Recommendation: RHUDO should work with the Ministry of Finance to ensure prompt repayment of outstanding U.S. housing guaranty loans.

    Agency Affected: United States Agency for International Development: Office of Regional Housing and Urban Development

  5. Status: Closed - Implemented

    Comments: AID reports that REDSO/UID has succeeded in getting NCC to improve its revenue collection at the Umoja II site. In its May 1991 letter to NCC, REDSO/UID estimated that between 30 and 40 percent of accumulated amounts owed by tenant-purchasers were in arrears. A Deloitte & Touche report estimated that, in 1989/1990, accumulated arrears for Umoja II stood at 31 percent. During 1990/1991, with REDSO/UID persuasion, NCC started issuing eviction notices to defaulters and imposed an extra levy for late payments, with the result that most tenants cleared their outstanding balances. The process of clearing arrears continued into 1992 and 1993, and AID reported that by June 1993, the total outstanding arrears represented only 6.6 percent of total amounts due.

    Recommendation: RHUDO should work with NCC to strengthen the collection policies at the Umoja II housing site and to review mortgage payments to determine the best interest rate for recovering costs while still meeting the goal of providing affordable housing.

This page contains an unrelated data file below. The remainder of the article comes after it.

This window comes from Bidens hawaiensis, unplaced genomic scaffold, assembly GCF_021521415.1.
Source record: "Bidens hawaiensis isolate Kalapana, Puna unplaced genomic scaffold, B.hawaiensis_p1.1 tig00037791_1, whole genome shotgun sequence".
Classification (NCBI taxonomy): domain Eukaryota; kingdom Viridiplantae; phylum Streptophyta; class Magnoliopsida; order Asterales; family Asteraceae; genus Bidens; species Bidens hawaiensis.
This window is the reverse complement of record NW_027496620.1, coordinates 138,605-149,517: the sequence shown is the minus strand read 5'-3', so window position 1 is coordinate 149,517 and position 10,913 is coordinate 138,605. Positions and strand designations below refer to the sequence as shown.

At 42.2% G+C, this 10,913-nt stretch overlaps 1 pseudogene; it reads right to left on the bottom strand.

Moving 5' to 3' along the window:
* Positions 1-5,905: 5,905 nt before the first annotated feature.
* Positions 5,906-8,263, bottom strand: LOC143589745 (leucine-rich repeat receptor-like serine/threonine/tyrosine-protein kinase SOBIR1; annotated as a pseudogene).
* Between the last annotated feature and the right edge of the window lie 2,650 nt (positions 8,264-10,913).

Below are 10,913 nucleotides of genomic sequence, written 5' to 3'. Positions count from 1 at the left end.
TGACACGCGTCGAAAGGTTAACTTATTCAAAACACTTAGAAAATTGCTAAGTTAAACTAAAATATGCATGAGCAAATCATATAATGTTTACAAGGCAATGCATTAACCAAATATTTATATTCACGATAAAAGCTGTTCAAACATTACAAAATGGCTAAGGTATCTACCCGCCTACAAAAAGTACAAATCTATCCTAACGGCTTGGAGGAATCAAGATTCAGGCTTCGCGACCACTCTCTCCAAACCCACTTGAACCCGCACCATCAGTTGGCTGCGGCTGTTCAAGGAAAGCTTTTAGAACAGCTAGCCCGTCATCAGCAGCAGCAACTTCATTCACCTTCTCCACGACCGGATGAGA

Agency Affected: United States Agency for International Development

  6. Status: Closed - Implemented

    Comments: GAO could not verify the total amount of U.S. equipment provided to Kenya because the Defense Department lists were in some cases incomplete or inaccurate--a particular problem for munitions and sensitive items. Based on the recommendation, Defense provided more updated and meaningful equipment information to its security assistance office (SAO) in Kenya, placed this office on the quarterly distribution list for equipment delivery listings, and directed SAO to maintain requisition and delivery lists for end-use monitoring purposes.

    Recommendation: The Secretary of Defense should direct the Security Assistance Office (SAO) in Kenya to assist the Kenya military in strengthen controls over inventory, especially for munitions and other sensitive items. At a minimum, SAO should provide a training mechanism for sharing U.S. inventory techniques with appropriate Kenyan military personnel and encourage logistics training through the International Military Education and Training program.

    Agency Affected: Department of Defense